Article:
I am writing this report today to explain the major reasons behind the horrific witchcraft trials that took place in Salem, Massachusetts in the years 1692 and 1693. For years this event has been ignored. However, after analyzing the evidence in this case, I have some startling news to share. First, I will share with you the various theories that make the most sense. Then I will explain what I believe caused the Salem community to respond in such a cruel and violent way.
The Salem Witch Trials was an uncanny and eerie event of hearings and prosecutions of people being accused of witchcraft in colonial Massachusetts. Although it lasted from 1691 to 1692, it lead to more than 200 people, including men and women, being accused and arrested of witchcraft and 20 of those people executed. The hysteria began with two young girls: Elizabeth Parris and Abigail Williams claiming to be possessed by the devil, causing the “witch-fever” among the Salem village. In this essay the circumstances behind poor harvest, sickness and the conjecture of witches and witchcraft being highly considered as a cause in this era will be described. The Salem Witch Trials were caused by environmental factors because the Salem community had limited understanding of natural causes such as poor harvest, sickness and diseases.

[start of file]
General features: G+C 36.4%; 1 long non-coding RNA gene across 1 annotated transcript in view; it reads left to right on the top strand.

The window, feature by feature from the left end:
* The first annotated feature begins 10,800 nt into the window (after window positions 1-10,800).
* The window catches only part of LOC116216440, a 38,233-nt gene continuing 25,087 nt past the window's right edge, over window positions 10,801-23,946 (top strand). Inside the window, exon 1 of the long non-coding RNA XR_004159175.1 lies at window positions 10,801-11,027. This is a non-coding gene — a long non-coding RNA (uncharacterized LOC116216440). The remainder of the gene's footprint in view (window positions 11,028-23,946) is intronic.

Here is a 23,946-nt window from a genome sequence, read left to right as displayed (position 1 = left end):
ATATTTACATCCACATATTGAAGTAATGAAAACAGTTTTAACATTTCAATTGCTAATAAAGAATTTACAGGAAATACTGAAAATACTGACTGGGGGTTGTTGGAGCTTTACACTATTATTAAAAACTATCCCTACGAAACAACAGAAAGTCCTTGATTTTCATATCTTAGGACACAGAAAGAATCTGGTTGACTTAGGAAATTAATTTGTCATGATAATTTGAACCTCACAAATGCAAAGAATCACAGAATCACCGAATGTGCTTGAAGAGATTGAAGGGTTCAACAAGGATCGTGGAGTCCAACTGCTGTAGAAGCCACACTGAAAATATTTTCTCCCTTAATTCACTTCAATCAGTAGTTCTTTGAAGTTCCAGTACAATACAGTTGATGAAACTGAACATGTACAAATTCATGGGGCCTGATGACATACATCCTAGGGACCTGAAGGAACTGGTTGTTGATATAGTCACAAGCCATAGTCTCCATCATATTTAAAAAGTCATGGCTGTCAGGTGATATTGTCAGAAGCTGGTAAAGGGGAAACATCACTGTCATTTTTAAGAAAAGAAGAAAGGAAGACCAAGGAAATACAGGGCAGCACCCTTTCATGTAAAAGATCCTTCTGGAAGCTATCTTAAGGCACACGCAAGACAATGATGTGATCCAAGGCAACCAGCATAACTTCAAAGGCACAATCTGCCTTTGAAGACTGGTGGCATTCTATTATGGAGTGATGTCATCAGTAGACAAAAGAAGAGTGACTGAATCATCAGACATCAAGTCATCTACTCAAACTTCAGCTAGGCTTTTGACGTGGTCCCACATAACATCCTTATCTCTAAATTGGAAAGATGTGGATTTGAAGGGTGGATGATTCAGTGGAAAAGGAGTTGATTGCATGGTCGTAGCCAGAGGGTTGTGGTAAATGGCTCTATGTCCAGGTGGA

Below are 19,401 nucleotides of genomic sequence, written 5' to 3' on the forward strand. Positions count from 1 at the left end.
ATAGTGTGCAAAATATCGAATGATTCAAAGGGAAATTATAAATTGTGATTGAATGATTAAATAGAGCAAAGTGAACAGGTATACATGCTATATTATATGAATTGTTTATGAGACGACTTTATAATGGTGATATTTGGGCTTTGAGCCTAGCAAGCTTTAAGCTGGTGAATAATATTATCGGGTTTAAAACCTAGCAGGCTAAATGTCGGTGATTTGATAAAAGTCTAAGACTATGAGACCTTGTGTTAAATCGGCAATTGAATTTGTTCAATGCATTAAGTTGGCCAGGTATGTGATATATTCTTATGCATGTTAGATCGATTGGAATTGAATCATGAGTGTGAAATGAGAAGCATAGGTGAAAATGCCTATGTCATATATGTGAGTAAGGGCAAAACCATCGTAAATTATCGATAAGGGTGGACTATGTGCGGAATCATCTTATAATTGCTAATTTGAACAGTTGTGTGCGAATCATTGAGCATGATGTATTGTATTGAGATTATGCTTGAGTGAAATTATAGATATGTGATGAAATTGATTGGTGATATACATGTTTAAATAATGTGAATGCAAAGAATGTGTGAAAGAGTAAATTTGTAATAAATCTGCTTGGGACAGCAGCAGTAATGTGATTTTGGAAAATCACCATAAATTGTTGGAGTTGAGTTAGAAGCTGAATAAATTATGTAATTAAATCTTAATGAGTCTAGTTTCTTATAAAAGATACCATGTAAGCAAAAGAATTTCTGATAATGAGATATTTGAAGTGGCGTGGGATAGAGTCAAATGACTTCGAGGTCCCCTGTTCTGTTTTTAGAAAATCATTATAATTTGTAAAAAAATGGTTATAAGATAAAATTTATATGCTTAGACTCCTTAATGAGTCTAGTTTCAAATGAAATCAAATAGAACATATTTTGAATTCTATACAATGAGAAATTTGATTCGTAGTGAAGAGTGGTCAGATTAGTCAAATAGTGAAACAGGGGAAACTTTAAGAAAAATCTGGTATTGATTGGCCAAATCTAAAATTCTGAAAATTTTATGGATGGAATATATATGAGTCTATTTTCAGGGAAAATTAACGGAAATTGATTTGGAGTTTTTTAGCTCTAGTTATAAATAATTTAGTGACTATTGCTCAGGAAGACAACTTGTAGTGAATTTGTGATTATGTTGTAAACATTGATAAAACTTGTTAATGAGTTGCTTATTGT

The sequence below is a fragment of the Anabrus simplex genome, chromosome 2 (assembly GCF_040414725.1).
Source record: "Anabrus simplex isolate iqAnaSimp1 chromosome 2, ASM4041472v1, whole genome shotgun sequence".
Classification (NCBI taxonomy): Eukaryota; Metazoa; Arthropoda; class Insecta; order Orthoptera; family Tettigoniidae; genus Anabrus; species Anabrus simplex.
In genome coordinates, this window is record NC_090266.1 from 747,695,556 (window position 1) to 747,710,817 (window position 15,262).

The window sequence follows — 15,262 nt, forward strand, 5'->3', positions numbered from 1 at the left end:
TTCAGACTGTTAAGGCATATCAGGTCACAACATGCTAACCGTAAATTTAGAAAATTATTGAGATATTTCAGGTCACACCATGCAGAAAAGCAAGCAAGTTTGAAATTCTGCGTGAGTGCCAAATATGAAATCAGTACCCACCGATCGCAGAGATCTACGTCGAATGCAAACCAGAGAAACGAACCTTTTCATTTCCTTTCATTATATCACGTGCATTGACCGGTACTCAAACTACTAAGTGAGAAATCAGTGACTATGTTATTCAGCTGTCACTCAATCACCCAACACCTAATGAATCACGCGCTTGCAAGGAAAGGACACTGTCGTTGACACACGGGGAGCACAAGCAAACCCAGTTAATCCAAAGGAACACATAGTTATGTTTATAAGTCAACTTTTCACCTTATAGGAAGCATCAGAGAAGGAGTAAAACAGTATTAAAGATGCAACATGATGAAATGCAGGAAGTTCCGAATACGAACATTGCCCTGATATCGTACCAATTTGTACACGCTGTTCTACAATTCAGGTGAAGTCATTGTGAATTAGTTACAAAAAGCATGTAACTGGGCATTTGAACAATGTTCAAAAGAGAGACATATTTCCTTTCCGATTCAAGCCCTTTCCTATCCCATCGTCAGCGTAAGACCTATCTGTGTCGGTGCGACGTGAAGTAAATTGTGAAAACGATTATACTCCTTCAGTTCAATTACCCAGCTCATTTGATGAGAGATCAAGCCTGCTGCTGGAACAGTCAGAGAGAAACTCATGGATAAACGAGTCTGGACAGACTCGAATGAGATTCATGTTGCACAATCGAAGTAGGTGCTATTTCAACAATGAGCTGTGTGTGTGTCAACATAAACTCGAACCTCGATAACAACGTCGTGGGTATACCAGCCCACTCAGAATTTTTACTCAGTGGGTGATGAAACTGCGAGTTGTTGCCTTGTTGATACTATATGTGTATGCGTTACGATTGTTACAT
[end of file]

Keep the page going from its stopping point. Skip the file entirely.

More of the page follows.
Hysteria is an exaggerated or uncontrollable emotion or excitement, especially among a group of people. This can lead to lie being spread that people will believe due to hysteria. In the Crucible by Arthur Miller, Arthur use the red scare of post war america as his inspiration for his novel. During the red scare people were accusing any person of being a communist and people believed because due to hysteria. Arthur miller uses hysteria to show that it leads to Damaged reputations,lies ,and hurting people's lives.
When considering possible explanations for the Salem witch trials, it is important to consider and reference other historical accounts of witchcraft. Although Salem presents its own unique case, and therefore is a result of things specific singularly to Salem, there may yet be a link to other cases of witchcraft. Cases may differ in religion, denomination, or other spiritual beliefs, and social setting. Additionally, a study of horticulture in the Salem area shows that hallucinogenic mushrooms may have contributed to the visions of witches. However, I have discovered in my studies that in most cases, there seems to be growing discontentment in each community before and during accusations of witchcraft. This is the clearest link between all cases. In my opinion, witchcraft is a result of suppressed feelings caused by human suffering. This is displayed as accusers in a community using witchcraft as an excuse to release tension, or rid themselves of enemies.